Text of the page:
Seeing The Light On Plant Care
August 19, 2009
“Hellooooo, time to water me!”
That is exactly what I need to hear from a plant if it wants to survive. Plants and I don’t exactly mix well. If I’m caring for one, it usually ends up in death for the plant. It’s not that I forget to water it; I just can’t seem to add the correct amount of water. I think I have a tendency to be stingy with the water I pour into it because subconsciously I don’t want to “waste water.”
The funny thing is my friend just asked me to water her plants while she’s gone on a monthlong trip. I don’t think she realizes that I’m probably the worst person to trust with plants. Lucky for me, her plants are still alive for now (after two weeks), but I hope they are still at least green when she returns. I’m making a conscious effort to put more water in than I usually would.
All this jogged my memory about a little gadget called the Thirsty Light. This is the Click Chick’s solution to successfully living with a houseplant.
This cool invention is an intuitive digital plant moisture sensor that flashes an LED light to let you know your plant is getting dry. It’s designed to be unobtrusive when you leave it in the plant’s soil, as it continuously monitors the moisture level once per second. It contains a circuit called DryPoint, which can sense five different levels of dryness and blinks faster and faster as the soil becomes more dry. When it reaches level five (completely dry), it puts the device into standby mode to conserve its energy, and it double blinks every three seconds.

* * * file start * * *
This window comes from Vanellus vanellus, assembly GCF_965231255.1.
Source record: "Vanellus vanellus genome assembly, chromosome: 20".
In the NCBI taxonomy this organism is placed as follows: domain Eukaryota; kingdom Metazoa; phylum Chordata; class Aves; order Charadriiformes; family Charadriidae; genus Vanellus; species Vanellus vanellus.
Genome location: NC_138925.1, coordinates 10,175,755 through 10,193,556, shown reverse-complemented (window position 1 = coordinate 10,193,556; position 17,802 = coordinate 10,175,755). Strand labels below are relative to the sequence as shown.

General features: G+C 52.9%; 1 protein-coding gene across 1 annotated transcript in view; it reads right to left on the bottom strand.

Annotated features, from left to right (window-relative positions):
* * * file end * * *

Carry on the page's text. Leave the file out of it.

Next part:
While there are many soil detectors on the market that detect the conductivity of the soil (if there’s enough water, the salts in the soil dissolve and send a tiny current through the electrodes), the Thirsty Light uses a patent to actually interpret the readings it receives. These are not cryptic readings. If it blinks, you’d better give your plant water. The Thirsty Light is probably the most appropriate for indoor plants, but I suppose you could use it on your outdoor plants if you live in a dry area and have no sprinklers. You can turn it on and off, move it around from plant to plant, and you can change the battery when it gets weak.
For more information or to purchase a Thirsty Light, check out http://www.thirstylight.com. It’s $12.99 for one, $32.97 for a three-pack, $59.94 for a six-pack, or if you want to be safe, a 12-pack is $107.88.
App of the Week: Ukulele Chord Kumu
If you grew up in Hawaii, chances are you learned how to play the ukulele at some point in your life. Sadly, the last time I even picked up one was most likely in intermediate school, so it’s been a long, long time. Ask me to play a song for you now and I’ll just give you a blank look. Maybe this new app, Ukulele Chord Kumu, can help refresh my memory.
Made right here in Hawaii, Ukulele Chord Kumu was released a couple of months ago by father-and-son team Joe and George Uno. It has more than 100 ukulele chords with finger placements that you can use on your iPhone/iPod touch. The app also includes a hands-free tuner to help you tune your ukulele, and a little ukulele history lesson. Find it at the iTunes App Store for $1.99 or visit http://www.kuawaroad.com for more information.
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